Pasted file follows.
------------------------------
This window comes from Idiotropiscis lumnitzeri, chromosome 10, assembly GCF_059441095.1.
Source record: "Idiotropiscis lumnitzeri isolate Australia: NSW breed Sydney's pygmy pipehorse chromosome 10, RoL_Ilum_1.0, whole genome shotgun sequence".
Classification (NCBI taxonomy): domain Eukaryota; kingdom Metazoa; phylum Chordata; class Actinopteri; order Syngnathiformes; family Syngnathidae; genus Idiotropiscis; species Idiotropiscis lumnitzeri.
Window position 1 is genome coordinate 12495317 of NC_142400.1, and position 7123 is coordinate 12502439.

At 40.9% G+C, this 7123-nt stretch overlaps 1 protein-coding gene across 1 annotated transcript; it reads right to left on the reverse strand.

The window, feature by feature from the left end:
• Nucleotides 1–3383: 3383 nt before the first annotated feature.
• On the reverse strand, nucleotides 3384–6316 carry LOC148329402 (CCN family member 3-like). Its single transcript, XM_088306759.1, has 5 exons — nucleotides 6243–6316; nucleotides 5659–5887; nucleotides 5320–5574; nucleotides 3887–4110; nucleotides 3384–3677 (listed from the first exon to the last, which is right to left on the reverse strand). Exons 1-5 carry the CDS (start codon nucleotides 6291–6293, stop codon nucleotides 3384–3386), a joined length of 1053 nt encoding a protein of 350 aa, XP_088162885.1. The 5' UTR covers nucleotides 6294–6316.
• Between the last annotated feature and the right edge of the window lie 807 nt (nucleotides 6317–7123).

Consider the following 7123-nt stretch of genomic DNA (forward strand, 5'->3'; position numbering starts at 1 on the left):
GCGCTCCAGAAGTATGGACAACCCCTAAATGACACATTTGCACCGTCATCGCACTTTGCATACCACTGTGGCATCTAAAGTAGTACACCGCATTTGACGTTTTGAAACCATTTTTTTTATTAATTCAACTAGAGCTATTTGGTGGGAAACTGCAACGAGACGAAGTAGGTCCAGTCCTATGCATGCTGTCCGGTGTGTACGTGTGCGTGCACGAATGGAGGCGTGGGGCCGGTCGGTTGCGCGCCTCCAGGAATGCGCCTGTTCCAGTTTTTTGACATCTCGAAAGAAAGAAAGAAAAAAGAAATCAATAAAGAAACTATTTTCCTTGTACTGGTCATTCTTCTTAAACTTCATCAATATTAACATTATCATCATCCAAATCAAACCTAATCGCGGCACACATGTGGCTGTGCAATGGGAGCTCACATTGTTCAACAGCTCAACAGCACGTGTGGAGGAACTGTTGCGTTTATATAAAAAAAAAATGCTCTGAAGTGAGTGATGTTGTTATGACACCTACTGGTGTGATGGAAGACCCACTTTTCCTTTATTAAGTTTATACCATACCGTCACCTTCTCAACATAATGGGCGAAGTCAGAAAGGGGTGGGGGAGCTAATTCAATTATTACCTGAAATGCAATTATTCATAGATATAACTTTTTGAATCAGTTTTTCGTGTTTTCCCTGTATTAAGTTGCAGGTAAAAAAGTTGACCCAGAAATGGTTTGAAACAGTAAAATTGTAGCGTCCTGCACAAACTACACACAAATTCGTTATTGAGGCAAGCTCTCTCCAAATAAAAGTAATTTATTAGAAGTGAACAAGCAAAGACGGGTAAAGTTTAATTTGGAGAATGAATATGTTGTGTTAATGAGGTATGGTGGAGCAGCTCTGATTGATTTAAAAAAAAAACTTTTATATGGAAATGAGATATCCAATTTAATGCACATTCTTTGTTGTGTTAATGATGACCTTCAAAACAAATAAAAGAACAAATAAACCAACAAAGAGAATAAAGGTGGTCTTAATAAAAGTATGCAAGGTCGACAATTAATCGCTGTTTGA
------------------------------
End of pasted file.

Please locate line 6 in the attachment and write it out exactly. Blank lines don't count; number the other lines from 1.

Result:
The window, feature by feature from the left end: